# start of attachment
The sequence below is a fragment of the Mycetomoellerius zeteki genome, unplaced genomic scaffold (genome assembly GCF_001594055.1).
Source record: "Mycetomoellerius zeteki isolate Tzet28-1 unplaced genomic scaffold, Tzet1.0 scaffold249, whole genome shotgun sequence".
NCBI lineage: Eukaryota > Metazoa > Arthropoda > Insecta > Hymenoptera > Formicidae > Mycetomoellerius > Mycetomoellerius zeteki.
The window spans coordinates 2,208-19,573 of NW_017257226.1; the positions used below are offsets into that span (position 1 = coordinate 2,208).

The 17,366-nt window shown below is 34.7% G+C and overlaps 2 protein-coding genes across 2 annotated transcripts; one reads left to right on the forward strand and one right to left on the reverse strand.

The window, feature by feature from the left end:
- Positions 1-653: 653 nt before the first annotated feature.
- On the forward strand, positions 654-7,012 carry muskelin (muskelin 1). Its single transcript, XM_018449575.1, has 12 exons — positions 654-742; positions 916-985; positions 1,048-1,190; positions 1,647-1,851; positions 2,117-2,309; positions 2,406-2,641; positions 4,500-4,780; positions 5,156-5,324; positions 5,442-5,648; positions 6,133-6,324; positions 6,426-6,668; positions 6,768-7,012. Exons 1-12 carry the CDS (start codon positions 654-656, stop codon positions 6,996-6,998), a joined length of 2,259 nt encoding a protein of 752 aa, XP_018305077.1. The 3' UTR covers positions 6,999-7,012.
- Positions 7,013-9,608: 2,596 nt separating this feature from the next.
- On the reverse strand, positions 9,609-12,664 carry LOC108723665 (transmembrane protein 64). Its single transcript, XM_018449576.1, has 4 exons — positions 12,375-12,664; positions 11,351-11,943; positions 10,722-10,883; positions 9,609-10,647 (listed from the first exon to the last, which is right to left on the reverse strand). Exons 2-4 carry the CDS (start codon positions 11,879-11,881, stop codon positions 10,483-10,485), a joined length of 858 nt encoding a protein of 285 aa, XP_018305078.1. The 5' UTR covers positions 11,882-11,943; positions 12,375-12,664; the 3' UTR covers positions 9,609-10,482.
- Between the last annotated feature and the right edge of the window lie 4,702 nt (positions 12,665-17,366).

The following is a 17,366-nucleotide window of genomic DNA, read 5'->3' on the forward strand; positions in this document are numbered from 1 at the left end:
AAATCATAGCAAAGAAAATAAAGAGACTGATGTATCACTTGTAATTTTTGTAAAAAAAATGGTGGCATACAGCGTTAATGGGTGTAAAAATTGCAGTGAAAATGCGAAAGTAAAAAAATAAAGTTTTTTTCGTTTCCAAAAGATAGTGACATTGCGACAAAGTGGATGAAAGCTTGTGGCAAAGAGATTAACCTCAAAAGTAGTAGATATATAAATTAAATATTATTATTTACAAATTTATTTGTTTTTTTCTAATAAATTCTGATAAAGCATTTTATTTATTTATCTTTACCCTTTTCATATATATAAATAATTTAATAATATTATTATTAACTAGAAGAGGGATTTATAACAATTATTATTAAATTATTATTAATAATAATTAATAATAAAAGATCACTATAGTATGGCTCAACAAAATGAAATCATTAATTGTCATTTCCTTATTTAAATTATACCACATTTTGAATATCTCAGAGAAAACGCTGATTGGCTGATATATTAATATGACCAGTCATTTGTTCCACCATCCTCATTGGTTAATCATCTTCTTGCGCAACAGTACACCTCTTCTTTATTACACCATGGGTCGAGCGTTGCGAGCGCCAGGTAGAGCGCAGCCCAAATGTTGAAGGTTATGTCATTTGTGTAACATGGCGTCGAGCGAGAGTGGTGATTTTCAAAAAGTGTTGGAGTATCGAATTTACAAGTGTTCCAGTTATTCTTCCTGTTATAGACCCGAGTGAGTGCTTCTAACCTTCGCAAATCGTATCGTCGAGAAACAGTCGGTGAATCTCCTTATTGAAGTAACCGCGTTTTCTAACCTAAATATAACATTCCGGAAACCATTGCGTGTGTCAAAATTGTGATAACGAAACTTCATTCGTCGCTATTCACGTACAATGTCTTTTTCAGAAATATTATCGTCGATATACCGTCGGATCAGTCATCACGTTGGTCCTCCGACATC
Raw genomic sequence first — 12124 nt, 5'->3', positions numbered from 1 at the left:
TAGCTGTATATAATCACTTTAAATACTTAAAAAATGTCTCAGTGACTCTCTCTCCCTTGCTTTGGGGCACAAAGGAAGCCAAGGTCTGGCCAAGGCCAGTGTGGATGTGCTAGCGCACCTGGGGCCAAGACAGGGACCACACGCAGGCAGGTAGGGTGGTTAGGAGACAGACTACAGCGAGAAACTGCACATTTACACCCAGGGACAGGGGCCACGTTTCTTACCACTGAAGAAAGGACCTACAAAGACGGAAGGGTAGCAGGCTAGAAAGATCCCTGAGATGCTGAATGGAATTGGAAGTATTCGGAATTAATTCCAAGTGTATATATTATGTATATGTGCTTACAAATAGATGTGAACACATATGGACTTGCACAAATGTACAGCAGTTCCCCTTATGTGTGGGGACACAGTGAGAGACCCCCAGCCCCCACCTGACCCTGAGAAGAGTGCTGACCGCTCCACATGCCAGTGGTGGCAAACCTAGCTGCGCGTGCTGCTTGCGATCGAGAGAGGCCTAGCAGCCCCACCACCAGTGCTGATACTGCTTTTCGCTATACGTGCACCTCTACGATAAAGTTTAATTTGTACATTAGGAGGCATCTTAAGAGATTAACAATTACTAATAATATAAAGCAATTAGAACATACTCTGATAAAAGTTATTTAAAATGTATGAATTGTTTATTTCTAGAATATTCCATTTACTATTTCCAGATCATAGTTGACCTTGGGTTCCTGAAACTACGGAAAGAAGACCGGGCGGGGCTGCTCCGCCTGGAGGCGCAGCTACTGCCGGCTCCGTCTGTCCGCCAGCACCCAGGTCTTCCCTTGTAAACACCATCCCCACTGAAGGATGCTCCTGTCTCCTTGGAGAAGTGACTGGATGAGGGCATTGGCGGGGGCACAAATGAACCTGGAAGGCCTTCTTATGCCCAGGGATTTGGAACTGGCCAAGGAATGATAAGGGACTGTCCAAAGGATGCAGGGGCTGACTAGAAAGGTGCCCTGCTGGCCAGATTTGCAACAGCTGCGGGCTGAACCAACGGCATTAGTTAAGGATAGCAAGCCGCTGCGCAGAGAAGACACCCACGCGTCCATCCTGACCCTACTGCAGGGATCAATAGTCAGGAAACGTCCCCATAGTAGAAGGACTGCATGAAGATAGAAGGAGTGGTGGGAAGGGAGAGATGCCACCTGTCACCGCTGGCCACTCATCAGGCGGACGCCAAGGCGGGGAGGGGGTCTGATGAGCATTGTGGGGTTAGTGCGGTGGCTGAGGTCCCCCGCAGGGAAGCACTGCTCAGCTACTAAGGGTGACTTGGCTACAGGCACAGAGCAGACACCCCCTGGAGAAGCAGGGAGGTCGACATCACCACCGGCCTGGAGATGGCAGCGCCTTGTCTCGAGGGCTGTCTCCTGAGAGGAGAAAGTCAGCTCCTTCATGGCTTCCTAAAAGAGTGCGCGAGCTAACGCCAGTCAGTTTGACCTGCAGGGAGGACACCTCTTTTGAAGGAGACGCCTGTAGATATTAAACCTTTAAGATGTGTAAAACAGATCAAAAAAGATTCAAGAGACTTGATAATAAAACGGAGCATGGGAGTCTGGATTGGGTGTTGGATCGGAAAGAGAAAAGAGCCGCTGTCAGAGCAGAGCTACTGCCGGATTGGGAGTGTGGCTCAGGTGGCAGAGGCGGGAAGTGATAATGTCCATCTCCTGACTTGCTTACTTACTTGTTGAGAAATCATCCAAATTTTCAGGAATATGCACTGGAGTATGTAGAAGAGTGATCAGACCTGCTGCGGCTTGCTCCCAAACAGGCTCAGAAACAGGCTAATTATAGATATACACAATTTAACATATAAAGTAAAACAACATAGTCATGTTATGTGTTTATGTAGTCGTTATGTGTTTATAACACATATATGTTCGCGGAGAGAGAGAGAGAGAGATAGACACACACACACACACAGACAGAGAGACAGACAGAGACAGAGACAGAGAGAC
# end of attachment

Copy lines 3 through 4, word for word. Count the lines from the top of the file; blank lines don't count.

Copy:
NCBI lineage: Eukaryota > Metazoa > Arthropoda > Insecta > Hymenoptera > Formicidae > Mycetomoellerius > Mycetomoellerius zeteki.
The window spans coordinates 2,208-19,573 of NW_017257226.1; the positions used below are offsets into that span (position 1 = coordinate 2,208).